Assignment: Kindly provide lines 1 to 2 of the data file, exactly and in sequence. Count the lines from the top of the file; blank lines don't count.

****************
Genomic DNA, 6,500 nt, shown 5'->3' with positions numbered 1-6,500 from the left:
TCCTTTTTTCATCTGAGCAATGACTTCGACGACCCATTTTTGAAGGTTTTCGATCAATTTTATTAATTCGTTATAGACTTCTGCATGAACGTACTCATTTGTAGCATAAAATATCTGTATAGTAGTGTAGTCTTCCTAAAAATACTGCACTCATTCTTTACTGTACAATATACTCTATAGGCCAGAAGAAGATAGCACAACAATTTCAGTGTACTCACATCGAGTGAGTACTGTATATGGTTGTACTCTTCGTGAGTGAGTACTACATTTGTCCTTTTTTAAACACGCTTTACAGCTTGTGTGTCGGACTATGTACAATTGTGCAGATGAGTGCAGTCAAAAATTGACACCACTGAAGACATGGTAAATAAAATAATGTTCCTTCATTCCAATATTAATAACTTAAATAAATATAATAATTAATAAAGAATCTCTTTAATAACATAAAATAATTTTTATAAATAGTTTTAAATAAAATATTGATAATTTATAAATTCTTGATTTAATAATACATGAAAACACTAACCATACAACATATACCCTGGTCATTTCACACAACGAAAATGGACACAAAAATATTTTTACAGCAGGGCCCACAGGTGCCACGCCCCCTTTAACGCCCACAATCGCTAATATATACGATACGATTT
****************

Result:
Genomic DNA, 6,500 nt, shown 5'->3' with positions numbered 1-6,500 from the left:
TCCTTTTTTCATCTGAGCAATGACTTCGACGACCCATTTTTGAAGGTTTTCGATCAATTTTATTAATTCGTTATAGACTTCTGCATGAACGTACTCATTTGTAGCATAAAATATCTGTATAGTAGTGTAGTCTTCCTAAAAATACTGCACTCATTCTTTACTGTACAATATACTCTATAGGCCAGAAGAAGATAGCACAACAATTTCAGTGTACTCACATCGAGTGAGTACTGTATATGGTTGTACTCTTCGTGAGTGAGTACTACATTTGTCCTTTTTTAAACACGCTTTACAGCTTGTGTGTCGGACTATGTACAATTGTGCAGATGAGTGCAGTCAAAAATTGACACCACTGAAGACATGGTAAATAAAATAATGTTCCTTCATTCCAATATTAATAACTTAAATAAATATAATAATTAATAAAGAATCTCTTTAATAACATAAAATAATTTTTATAAATAGTTTTAAATAAAATATTGATAATTTATAAATTCTTGATTTAATAATACATGAAAACACTAACCATACAACATATACCCTGGTCATTTCACACAACGAAAATGGACACAAAAATATTTTTACAGCAGGGCCCACAGGTGCCACGCCCCCTTTAACGCCCACAATCGCTAATATATACGATACGATTT